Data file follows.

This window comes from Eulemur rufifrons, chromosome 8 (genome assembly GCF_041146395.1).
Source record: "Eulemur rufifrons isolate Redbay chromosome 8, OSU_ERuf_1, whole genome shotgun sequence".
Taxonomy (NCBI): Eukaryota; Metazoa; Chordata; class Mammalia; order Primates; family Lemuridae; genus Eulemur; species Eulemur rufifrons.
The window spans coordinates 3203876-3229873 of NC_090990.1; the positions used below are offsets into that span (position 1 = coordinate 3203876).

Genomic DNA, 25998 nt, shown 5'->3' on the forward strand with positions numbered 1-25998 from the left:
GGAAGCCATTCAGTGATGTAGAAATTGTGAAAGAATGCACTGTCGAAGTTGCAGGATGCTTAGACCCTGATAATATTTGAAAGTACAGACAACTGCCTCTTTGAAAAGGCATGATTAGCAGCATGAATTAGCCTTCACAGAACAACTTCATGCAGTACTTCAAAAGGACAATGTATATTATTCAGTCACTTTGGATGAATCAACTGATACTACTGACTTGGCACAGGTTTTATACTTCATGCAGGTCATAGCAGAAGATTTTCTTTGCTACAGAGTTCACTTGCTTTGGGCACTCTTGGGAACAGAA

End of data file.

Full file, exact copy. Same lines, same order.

This window comes from Eulemur rufifrons, chromosome 8 (genome assembly GCF_041146395.1).
Source record: "Eulemur rufifrons isolate Redbay chromosome 8, OSU_ERuf_1, whole genome shotgun sequence".
Taxonomy (NCBI): Eukaryota; Metazoa; Chordata; class Mammalia; order Primates; family Lemuridae; genus Eulemur; species Eulemur rufifrons.
The window spans coordinates 3203876-3229873 of NC_090990.1; the positions used below are offsets into that span (position 1 = coordinate 3203876).

Genomic DNA, 25998 nt, shown 5'->3' on the forward strand with positions numbered 1-25998 from the left:
GGAAGCCATTCAGTGATGTAGAAATTGTGAAAGAATGCACTGTCGAAGTTGCAGGATGCTTAGACCCTGATAATATTTGAAAGTACAGACAACTGCCTCTTTGAAAAGGCATGATTAGCAGCATGAATTAGCCTTCACAGAACAACTTCATGCAGTACTTCAAAAGGACAATGTATATTATTCAGTCACTTTGGATGAATCAACTGATACTACTGACTTGGCACAGGTTTTATACTTCATGCAGGTCATAGCAGAAGATTTTCTTTGCTACAGAGTTCACTTGCTTTGGGCACTCTTGGGAACAGAA